How does Arsenic get into our food? Until 2017 we didn’t know that up to 20% of the arsenic deposited on the land is from the sea! QUB, The University of Aberdeen and AFBI are now looking into this …#Oceanography #Poison
AFBI are currently undertaking some pilot work with Professor Meharg at QUB within their Oceanographic programme – this work is showing great promise in helping to identify the sources and significance of the contributions to the global Arsenic cycle from the marine environment.
This latest studentship will focus on specific elements of arsenic biogeochemistry to allow QUB, The University of Aberdeen and AFBI to investigate the transfer of Arsenic from the lithosphere into the biosphere. This should then help us to better understand how biological and oceanographic processes control the transfer of arsenic into the atmosphere and our terrestrial ecosystems.
There are considerable gaps in our knowledge of how arsenic is globally cycled despite it being an element of incredible biological significance when it enters the food-chain. For soil and sediments & in freshwater environments our understanding of how arsenic is microbially metabolised & cycled has advanced over recent years. This is in sharp contrast to the marine environment where our comprehension of microbial metabolism of arsenic is extremely limited.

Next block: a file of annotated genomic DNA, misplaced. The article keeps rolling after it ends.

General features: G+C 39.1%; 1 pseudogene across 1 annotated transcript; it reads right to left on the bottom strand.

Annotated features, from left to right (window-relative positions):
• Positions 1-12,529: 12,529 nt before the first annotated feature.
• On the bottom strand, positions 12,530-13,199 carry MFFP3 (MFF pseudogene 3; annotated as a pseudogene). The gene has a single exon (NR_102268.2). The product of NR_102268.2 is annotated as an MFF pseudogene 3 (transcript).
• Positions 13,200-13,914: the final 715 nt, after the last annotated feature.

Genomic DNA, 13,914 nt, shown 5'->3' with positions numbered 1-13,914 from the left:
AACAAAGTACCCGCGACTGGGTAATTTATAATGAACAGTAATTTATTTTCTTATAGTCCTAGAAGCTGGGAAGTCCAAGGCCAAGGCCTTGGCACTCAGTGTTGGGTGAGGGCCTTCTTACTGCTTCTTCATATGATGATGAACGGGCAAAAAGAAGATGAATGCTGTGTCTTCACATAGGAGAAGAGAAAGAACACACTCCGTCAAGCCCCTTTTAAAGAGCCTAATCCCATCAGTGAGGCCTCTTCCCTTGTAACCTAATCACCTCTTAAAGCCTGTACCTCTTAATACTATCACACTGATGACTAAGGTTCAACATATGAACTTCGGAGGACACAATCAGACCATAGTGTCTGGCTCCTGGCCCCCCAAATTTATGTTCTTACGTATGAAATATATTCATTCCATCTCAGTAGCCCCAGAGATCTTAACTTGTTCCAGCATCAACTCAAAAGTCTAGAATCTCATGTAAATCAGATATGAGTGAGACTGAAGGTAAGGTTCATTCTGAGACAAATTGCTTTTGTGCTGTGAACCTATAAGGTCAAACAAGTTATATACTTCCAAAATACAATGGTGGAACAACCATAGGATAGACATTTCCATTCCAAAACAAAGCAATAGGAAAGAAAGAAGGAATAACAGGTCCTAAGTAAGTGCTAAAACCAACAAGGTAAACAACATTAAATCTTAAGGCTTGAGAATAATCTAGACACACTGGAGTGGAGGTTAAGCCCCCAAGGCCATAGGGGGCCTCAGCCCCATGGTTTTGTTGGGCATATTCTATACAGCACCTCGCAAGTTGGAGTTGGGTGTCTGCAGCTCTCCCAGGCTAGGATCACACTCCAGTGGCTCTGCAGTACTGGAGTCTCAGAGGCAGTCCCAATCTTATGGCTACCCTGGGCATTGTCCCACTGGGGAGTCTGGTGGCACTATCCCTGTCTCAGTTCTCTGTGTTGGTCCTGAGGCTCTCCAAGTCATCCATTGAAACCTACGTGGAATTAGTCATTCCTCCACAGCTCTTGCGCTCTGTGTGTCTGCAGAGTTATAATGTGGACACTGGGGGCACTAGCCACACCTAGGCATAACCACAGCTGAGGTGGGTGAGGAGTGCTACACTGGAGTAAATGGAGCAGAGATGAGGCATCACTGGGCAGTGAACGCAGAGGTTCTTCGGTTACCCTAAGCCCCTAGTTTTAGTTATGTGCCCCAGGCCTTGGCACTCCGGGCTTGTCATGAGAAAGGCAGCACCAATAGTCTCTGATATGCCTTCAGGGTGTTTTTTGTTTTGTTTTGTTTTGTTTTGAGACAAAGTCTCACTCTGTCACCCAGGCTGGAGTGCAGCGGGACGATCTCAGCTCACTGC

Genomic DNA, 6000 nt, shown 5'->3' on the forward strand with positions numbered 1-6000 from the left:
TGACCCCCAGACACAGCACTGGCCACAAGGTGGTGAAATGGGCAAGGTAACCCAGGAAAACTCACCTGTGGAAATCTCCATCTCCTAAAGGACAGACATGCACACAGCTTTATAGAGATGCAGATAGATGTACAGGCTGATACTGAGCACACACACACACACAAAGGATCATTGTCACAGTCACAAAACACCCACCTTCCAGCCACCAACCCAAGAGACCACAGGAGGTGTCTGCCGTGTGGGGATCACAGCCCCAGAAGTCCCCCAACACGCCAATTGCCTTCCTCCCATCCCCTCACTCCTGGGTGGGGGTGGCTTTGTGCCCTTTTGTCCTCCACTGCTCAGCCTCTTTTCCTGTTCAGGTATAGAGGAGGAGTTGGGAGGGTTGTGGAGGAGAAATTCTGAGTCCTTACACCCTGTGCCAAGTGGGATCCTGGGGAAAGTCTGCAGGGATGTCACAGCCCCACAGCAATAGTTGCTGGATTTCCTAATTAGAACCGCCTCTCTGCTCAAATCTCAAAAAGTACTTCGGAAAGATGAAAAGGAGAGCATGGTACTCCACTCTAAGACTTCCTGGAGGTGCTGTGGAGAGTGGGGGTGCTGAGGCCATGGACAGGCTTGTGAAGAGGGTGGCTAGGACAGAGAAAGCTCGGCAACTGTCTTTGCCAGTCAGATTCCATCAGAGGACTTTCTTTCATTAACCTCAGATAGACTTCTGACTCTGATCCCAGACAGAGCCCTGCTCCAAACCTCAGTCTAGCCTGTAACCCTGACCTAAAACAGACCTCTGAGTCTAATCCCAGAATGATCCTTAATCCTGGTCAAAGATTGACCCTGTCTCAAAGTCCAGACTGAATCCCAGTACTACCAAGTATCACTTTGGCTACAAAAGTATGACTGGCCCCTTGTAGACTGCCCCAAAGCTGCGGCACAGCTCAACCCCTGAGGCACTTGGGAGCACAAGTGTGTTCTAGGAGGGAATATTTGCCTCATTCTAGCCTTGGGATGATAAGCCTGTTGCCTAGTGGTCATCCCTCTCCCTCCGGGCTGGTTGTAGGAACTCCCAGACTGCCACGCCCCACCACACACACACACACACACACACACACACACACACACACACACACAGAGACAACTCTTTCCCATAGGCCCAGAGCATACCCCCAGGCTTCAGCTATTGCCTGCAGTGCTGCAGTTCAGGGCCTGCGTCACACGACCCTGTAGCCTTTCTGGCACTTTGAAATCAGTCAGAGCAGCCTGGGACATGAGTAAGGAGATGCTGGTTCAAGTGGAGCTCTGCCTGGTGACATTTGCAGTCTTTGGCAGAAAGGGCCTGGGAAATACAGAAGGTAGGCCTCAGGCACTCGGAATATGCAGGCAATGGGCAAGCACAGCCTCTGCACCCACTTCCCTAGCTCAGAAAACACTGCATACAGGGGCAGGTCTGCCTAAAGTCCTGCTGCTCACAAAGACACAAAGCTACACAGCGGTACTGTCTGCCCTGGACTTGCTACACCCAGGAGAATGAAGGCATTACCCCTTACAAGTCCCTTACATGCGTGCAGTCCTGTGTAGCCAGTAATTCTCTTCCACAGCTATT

Only in 2018, Professor Meharg from QUB discovered that the marine euphotic zone contributes a significant amount of arsenic to the atmosphere by biovolatilization, and his recent studies in both the Indian (Savage et al., 2017) & Atlantic Ocean settings (Savage et al., 2018), show that 20% of arsenic deposited to land is as organic oxidized arsines, of marine microbial origin.
This marine contribution to the atmospheric arsenic budgets, & subsequent redeposition to soils & freshwaters (Savage et al., 2017, 2018), represents a major omission in our understanding of arsenic’s global biogeochemical cycle (Savage et al.; 2018).
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